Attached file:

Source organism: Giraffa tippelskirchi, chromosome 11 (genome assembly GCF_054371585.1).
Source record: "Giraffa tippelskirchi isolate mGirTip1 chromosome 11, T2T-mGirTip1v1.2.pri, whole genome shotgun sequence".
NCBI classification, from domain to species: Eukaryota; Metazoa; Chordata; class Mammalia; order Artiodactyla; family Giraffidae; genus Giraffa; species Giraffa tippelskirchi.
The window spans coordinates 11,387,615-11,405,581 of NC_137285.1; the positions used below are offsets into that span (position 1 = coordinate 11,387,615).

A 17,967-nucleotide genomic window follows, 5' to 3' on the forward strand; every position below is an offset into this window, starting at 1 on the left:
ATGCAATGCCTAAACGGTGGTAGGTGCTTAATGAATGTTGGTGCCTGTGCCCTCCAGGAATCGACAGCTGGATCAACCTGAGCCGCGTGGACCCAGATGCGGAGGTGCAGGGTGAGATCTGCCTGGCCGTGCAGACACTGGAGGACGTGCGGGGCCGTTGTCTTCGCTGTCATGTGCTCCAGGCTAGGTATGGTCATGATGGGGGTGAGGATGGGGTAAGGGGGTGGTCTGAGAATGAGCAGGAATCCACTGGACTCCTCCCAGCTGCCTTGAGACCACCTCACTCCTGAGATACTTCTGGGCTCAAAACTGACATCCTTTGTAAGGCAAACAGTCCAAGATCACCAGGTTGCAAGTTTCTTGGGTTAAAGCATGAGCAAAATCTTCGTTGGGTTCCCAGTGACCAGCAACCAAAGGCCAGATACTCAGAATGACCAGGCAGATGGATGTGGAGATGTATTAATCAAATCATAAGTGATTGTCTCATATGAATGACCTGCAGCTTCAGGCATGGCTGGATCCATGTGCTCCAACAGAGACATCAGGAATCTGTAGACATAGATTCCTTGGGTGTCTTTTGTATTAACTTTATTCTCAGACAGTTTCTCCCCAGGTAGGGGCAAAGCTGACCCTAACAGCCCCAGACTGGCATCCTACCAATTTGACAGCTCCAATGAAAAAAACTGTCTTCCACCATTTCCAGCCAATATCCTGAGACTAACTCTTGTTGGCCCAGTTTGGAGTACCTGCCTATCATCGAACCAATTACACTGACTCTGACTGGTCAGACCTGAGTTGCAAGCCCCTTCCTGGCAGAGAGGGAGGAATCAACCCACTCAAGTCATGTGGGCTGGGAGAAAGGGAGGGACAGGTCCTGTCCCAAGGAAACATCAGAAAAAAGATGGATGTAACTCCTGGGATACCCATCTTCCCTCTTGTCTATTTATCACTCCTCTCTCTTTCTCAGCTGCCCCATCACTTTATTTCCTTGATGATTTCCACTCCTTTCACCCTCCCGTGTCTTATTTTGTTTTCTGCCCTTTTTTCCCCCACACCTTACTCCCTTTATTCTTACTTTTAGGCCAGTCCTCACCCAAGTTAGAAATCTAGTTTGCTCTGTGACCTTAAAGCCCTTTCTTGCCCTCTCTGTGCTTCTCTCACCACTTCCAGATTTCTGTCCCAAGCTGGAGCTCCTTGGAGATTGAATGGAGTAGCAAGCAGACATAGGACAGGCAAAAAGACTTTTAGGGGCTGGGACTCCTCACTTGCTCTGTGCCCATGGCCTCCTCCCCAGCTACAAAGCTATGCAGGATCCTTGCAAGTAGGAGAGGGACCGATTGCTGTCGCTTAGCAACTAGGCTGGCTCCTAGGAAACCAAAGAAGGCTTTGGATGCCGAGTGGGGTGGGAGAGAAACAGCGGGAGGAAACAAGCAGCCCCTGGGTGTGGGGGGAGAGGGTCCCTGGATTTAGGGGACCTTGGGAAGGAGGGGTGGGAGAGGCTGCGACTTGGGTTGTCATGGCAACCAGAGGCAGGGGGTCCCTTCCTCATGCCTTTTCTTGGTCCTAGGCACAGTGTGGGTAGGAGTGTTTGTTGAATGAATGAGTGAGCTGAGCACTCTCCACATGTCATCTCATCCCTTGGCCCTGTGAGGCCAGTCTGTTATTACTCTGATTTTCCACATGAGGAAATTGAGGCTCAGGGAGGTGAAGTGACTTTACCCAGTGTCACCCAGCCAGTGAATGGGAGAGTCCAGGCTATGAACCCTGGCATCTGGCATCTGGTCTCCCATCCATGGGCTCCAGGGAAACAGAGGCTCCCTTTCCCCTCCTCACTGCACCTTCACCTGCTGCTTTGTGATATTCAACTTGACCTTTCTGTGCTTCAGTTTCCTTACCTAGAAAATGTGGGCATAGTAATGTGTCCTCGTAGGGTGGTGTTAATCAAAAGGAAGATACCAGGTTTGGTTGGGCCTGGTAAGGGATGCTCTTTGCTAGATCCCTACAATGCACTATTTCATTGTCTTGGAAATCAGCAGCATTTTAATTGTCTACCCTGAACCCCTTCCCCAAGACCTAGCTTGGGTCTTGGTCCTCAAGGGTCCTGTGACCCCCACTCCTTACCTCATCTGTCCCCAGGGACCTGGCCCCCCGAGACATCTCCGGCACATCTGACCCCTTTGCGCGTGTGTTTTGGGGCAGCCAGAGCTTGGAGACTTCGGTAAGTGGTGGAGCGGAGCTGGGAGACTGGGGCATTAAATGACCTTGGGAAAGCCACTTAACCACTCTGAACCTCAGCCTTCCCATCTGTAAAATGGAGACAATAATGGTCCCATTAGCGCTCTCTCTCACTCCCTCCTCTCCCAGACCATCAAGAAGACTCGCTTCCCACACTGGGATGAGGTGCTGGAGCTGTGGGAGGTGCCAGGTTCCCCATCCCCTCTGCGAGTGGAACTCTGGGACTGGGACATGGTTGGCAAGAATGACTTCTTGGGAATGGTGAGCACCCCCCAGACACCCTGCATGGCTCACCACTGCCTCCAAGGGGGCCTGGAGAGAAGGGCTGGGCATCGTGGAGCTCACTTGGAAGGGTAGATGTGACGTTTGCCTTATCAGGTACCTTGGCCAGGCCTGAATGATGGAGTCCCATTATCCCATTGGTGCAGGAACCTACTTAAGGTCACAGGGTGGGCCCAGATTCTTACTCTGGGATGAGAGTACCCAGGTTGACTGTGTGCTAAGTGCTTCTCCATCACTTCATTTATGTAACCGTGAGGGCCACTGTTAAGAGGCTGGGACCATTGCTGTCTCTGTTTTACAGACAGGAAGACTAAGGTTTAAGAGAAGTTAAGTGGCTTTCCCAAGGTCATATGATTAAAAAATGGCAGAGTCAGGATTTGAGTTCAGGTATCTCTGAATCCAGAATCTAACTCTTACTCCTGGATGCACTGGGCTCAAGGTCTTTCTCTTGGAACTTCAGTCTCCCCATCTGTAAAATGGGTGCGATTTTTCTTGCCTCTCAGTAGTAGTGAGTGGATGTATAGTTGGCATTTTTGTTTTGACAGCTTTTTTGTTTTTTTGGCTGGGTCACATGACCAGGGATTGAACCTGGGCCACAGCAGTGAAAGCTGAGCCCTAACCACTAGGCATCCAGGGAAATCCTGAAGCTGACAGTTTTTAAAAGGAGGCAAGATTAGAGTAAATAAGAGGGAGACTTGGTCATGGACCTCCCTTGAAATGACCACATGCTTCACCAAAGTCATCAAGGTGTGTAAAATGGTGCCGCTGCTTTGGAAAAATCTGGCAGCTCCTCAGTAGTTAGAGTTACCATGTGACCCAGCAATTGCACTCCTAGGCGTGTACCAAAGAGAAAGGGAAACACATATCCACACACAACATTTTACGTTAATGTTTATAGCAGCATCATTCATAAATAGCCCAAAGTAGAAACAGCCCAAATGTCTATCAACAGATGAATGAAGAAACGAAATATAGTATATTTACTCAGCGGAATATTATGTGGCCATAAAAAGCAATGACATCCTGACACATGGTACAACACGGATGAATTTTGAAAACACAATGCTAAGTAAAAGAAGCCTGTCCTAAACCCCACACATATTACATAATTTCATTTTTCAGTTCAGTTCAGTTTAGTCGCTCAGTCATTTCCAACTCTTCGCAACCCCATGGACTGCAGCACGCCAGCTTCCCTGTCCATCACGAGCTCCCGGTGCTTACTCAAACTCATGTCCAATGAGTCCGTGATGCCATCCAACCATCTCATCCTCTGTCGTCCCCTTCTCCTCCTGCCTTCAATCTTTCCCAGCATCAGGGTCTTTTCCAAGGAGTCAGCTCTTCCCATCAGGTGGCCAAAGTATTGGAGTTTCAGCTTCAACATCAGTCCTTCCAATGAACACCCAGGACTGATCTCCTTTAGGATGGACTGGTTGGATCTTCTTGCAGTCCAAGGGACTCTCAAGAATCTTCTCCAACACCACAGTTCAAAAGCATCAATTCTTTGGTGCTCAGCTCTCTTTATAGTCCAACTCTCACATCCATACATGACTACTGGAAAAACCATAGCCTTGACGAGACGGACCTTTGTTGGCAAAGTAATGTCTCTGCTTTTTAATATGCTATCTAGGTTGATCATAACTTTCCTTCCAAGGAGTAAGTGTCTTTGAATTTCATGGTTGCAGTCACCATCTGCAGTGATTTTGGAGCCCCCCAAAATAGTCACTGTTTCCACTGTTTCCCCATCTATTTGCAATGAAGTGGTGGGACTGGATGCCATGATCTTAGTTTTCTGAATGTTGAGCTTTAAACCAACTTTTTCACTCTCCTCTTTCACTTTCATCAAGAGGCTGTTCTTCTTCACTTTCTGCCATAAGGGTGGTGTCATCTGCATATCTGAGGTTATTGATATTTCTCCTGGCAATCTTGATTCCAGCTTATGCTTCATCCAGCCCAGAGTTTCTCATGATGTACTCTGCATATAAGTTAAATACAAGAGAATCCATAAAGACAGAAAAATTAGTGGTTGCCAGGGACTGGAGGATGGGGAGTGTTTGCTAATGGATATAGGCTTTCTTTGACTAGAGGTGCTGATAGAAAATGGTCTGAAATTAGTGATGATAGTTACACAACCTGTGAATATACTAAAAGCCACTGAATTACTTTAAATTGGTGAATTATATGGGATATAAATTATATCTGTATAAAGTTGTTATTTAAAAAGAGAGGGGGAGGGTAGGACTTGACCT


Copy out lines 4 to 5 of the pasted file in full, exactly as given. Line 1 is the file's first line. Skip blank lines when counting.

The window spans coordinates 11,387,615-11,405,581 of NC_137285.1; the positions used below are offsets into that span (position 1 = coordinate 11,387,615).

A 17,967-nucleotide genomic window follows, 5' to 3' on the forward strand; every position below is an offset into this window, starting at 1 on the left: